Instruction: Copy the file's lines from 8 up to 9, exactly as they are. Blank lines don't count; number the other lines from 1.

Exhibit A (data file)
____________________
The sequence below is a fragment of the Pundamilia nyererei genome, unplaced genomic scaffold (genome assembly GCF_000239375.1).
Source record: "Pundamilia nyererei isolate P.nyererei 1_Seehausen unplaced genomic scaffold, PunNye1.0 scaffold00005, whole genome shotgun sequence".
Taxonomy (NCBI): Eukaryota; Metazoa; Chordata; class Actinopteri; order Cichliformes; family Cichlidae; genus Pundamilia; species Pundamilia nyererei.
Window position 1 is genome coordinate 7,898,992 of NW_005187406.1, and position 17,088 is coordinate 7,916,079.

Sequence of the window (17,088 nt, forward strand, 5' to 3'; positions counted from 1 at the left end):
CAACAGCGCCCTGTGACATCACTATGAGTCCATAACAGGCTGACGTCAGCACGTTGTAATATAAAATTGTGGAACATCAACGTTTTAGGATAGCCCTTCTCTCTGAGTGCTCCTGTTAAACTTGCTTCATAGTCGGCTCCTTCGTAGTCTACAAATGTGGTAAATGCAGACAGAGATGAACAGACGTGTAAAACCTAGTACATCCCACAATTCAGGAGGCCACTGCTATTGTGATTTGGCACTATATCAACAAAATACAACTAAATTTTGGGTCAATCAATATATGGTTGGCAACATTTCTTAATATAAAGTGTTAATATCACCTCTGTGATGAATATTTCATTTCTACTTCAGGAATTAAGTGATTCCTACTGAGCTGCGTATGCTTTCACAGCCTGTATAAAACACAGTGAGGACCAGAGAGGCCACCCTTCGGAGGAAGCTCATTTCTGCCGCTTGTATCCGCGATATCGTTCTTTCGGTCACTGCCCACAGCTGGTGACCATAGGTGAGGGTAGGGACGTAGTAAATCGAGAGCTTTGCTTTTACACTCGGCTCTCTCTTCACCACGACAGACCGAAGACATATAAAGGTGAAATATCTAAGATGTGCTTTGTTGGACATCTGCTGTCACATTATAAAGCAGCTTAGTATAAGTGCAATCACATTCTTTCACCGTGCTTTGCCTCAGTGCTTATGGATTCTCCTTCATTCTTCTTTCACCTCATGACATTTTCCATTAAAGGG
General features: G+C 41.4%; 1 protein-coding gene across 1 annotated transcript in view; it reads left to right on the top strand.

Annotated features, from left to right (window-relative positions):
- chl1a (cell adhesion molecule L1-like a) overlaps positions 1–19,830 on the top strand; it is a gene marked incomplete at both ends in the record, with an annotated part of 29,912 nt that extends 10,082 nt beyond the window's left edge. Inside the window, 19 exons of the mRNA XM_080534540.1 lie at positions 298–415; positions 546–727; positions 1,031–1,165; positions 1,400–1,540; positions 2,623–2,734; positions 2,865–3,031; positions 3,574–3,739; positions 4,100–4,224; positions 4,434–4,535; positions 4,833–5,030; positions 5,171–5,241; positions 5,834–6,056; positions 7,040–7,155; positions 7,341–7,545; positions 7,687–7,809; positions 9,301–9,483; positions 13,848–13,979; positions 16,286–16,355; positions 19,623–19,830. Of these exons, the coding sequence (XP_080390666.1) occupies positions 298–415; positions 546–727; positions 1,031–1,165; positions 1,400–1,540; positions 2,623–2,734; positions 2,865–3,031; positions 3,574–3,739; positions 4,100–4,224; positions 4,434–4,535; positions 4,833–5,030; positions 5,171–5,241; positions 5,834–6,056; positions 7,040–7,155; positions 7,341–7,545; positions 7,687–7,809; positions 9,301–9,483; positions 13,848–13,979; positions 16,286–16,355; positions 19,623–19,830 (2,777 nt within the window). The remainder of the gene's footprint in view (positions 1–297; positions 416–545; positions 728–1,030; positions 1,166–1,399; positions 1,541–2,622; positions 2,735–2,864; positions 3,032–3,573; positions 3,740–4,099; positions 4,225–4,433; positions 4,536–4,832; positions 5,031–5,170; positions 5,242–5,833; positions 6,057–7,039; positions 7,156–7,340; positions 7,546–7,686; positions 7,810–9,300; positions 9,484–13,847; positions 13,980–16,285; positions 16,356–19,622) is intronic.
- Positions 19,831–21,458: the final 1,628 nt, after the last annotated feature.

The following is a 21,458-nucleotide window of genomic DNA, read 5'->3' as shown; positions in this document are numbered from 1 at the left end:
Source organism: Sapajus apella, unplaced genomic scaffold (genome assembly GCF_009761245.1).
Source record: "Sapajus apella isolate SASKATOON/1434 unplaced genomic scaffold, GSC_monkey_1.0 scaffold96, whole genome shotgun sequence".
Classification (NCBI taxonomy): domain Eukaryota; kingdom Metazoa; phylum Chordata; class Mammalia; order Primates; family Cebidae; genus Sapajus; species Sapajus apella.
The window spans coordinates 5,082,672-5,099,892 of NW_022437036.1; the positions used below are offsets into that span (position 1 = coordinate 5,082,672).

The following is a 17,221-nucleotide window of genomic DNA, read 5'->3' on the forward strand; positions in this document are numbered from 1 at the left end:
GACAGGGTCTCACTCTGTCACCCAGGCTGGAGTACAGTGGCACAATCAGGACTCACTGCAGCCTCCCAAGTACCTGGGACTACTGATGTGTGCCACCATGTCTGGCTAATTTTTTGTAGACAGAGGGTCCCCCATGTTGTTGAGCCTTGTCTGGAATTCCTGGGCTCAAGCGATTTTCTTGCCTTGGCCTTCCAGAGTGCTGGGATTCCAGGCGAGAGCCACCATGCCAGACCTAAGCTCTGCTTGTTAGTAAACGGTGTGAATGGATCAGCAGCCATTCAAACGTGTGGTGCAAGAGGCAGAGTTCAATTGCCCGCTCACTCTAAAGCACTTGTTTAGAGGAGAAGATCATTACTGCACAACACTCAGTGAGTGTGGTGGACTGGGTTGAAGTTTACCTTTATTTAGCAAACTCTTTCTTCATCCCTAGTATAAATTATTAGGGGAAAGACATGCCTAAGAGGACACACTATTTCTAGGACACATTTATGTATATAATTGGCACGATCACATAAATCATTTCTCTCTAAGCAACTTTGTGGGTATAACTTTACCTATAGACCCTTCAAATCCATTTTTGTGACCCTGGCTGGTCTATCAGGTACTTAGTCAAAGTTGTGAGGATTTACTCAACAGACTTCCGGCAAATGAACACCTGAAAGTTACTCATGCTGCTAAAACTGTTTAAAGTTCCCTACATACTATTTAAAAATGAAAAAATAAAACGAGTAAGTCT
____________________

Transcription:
Annotated features, from left to right (window-relative positions):
- chl1a (cell adhesion molecule L1-like a) overlaps positions 1–19,830 on the top strand; it is a gene marked incomplete at both ends in the record, with an annotated part of 29,912 nt that extends 10,082 nt beyond the window's left edge. Inside the window, 19 exons of the mRNA XM_080534540.1 lie at positions 298–415; positions 546–727; positions 1,031–1,165; positions 1,400–1,540; positions 2,623–2,734; positions 2,865–3,031; positions 3,574–3,739; positions 4,100–4,224; positions 4,434–4,535; positions 4,833–5,030; positions 5,171–5,241; positions 5,834–6,056; positions 7,040–7,155; positions 7,341–7,545; positions 7,687–7,809; positions 9,301–9,483; positions 13,848–13,979; positions 16,286–16,355; positions 19,623–19,830. Of these exons, the coding sequence (XP_080390666.1) occupies positions 298–415; positions 546–727; positions 1,031–1,165; positions 1,400–1,540; positions 2,623–2,734; positions 2,865–3,031; positions 3,574–3,739; positions 4,100–4,224; positions 4,434–4,535; positions 4,833–5,030; positions 5,171–5,241; positions 5,834–6,056; positions 7,040–7,155; positions 7,341–7,545; positions 7,687–7,809; positions 9,301–9,483; positions 13,848–13,979; positions 16,286–16,355; positions 19,623–19,830 (2,777 nt within the window). The remainder of the gene's footprint in view (positions 1–297; positions 416–545; positions 728–1,030; positions 1,166–1,399; positions 1,541–2,622; positions 2,735–2,864; positions 3,032–3,573; positions 3,740–4,099; positions 4,225–4,433; positions 4,536–4,832; positions 5,031–5,170; positions 5,242–5,833; positions 6,057–7,039; positions 7,156–7,340; positions 7,546–7,686; positions 7,810–9,300; positions 9,484–13,847; positions 13,980–16,285; positions 16,356–19,622) is intronic.